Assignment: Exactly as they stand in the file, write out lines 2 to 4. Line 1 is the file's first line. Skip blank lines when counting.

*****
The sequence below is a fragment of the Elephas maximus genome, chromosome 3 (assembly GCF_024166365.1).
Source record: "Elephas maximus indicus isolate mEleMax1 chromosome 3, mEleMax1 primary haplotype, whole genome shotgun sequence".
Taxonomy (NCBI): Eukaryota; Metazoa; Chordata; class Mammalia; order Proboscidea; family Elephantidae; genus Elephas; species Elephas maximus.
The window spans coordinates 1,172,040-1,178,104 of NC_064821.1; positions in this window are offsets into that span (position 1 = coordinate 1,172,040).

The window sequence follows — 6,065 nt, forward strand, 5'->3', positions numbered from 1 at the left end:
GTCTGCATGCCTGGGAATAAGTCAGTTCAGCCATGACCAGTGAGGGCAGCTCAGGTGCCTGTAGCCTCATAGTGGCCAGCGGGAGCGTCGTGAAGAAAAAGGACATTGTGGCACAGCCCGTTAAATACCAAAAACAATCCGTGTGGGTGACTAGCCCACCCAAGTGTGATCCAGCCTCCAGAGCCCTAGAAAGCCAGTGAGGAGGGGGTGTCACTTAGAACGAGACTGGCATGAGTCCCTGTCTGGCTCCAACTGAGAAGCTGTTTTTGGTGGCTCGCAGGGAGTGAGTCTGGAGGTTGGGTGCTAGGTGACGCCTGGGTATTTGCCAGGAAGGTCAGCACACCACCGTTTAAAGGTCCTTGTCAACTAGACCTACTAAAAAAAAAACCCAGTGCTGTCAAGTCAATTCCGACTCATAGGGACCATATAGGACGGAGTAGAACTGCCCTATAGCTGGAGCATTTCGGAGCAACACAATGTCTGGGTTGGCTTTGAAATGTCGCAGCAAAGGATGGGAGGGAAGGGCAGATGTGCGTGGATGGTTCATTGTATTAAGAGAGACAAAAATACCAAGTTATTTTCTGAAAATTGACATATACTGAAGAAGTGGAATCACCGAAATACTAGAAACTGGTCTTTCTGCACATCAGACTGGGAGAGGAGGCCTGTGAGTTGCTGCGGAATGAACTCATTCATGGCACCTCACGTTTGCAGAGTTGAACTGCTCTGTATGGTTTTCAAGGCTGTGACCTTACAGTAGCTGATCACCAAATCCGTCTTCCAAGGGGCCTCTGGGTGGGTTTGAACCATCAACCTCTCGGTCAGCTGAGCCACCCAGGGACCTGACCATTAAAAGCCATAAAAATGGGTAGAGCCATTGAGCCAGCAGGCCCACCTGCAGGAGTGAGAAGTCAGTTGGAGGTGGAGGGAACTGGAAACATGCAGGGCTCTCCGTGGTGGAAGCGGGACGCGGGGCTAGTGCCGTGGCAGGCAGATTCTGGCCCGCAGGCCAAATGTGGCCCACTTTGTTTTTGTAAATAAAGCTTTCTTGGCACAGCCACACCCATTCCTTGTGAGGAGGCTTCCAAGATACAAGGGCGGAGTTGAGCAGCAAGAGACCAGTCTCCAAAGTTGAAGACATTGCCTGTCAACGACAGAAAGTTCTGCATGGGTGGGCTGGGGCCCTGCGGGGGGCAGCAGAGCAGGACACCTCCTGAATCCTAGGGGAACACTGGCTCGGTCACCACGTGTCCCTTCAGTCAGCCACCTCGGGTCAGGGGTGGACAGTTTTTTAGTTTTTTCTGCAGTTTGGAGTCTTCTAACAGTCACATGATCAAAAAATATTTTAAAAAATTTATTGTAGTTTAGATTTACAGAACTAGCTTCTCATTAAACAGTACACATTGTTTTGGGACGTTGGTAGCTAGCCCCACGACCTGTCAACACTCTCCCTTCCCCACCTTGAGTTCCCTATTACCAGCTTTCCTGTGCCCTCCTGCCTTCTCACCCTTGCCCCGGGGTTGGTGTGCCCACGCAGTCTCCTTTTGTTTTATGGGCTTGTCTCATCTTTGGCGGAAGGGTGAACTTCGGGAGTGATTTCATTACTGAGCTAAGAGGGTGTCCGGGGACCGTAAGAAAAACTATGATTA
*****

Source record: "Elephas maximus indicus isolate mEleMax1 chromosome 3, mEleMax1 primary haplotype, whole genome shotgun sequence".
Taxonomy (NCBI): Eukaryota; Metazoa; Chordata; class Mammalia; order Proboscidea; family Elephantidae; genus Elephas; species Elephas maximus.
The window spans coordinates 1,172,040-1,178,104 of NC_064821.1; positions in this window are offsets into that span (position 1 = coordinate 1,172,040).